With that crucial background, let me turn to the current problem. In 2009, your government entered into an agreement with representatives of the current Jewish community, of Lithuania and a private organization of Rabbis headquartered in London, which dealt with the Snipiskes cemetery and its future. The United States was not a party to that agreement, but the Secretary of State at the time expressed appreciation that progress was being made and “anticipates with pleasure the return of the cemetery to Its proper dignity and appearance.” Unfortunately, that anticipated return has not occurred. Instead, since the 2009 agreement there have been various plans announced for redevelopment: of the Soviet structure located In the middle of the cemetery (the Sports Palace) Into a cultural center or convention center. Those plans have been announced, then retracted, and apparently are currently under reconsideration, but they are not consistent with the 2002 agreement between our countries, the 2008 Congressional resolution, the 2014 U.S. legislation or the intended outcome even of the 2009 agreement.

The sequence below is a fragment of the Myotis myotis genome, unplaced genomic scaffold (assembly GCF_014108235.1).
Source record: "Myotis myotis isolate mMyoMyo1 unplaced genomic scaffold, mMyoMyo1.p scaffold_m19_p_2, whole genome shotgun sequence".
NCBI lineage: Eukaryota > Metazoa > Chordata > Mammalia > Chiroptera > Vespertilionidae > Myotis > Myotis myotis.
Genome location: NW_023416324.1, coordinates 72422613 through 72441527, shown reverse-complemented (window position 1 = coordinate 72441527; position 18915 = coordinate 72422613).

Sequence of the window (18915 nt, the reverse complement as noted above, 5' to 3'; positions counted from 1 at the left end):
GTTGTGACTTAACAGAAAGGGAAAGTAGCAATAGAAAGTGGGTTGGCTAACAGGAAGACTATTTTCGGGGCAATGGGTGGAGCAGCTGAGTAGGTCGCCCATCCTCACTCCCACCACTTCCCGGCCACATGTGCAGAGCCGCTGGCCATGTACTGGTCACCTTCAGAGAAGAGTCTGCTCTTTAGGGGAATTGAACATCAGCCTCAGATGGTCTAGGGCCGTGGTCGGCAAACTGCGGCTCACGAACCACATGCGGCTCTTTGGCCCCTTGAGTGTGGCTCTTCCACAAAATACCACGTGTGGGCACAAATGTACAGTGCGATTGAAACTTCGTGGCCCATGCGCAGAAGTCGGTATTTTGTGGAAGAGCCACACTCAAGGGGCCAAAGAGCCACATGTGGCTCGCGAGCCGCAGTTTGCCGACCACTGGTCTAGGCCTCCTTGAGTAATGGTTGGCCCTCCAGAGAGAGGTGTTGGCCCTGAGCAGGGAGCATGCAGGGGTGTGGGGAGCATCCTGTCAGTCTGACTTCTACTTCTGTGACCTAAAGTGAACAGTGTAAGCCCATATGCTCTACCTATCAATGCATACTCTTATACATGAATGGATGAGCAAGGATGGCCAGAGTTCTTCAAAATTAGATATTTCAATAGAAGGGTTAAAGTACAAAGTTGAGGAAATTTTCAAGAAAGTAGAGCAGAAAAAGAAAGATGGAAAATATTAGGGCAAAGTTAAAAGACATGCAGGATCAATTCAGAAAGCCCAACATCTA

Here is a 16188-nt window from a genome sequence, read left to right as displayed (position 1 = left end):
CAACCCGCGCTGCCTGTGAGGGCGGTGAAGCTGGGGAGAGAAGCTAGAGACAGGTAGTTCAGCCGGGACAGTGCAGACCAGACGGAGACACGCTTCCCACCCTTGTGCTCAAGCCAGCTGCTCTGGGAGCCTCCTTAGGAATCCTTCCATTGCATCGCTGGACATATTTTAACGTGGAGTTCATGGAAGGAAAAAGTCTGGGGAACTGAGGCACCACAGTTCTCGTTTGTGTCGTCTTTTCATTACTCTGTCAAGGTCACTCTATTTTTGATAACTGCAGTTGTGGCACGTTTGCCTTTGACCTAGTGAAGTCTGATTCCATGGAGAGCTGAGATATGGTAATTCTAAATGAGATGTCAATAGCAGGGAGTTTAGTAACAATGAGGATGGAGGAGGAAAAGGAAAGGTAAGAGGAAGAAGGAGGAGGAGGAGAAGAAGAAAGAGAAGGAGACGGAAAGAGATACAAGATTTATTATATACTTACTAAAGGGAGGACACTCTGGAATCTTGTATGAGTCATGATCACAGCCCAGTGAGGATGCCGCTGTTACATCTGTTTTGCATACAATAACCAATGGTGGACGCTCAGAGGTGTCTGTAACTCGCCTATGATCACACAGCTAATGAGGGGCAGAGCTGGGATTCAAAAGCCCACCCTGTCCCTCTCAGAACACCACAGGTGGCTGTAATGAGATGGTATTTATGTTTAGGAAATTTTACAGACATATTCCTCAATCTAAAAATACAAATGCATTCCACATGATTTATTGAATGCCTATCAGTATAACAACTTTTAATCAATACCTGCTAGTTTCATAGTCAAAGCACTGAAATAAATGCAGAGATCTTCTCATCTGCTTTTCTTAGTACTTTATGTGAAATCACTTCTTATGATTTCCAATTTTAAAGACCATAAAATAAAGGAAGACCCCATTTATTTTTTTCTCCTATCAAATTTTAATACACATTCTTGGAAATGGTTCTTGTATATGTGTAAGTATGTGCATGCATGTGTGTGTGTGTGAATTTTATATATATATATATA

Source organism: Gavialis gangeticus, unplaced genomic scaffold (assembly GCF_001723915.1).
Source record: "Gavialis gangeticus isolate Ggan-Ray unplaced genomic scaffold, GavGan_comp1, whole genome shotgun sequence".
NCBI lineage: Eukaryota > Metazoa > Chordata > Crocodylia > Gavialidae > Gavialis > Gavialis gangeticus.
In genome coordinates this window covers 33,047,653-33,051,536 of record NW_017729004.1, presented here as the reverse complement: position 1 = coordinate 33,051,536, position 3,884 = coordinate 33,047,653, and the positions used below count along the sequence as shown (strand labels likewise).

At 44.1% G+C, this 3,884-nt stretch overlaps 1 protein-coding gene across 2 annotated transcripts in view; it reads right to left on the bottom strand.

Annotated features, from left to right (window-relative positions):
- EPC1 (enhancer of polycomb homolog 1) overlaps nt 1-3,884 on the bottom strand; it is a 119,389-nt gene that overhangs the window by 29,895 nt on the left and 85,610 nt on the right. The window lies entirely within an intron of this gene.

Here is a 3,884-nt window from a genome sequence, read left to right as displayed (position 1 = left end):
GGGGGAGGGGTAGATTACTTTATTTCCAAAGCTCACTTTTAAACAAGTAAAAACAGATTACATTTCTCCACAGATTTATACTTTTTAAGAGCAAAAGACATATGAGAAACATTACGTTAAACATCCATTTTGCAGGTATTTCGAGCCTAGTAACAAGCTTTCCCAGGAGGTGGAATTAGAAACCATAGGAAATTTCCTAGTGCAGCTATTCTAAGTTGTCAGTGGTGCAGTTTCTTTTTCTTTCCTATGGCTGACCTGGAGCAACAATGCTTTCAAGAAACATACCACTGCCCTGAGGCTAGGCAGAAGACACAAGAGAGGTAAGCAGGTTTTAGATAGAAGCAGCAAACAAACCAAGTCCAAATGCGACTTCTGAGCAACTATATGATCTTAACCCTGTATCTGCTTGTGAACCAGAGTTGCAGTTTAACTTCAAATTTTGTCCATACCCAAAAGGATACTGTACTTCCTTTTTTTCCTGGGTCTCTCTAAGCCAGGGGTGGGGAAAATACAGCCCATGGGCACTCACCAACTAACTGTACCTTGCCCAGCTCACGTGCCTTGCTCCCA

As the new chair of the Commission, I have had the benefit of work done over the last several years by that Commission and in particular by a subcommittee that has been carefully studying the situation and circumstances of this cemetery for the last couple of years. The Commission met in Washington, D.C, with your Deputy Chief of Mission Midaugas Zickus and First Secretary Evelina Petrone on February 1, 2017. I also have had the benefit of consultation and input with a number of other individuals and groups who have taken great interest in developments at the cemetery, I am aware of the position of the London- headquartered group that was a party to the 2009 agreement as well as the many groups opposed to it both within and without the Jewish community, within the U.S. and worldwide (including many members of the Christian clergy in Lithuania and elsewhere). I am sensitive to the issues raised both by the prospect of major construction In the midst of the cemetery (with some essential ambiguity as to whether the current structure is located over actual human remains, but with the entire adjacent area clearly still holding human remains) as well as the potential future uses of the building after renovation are reconstruction.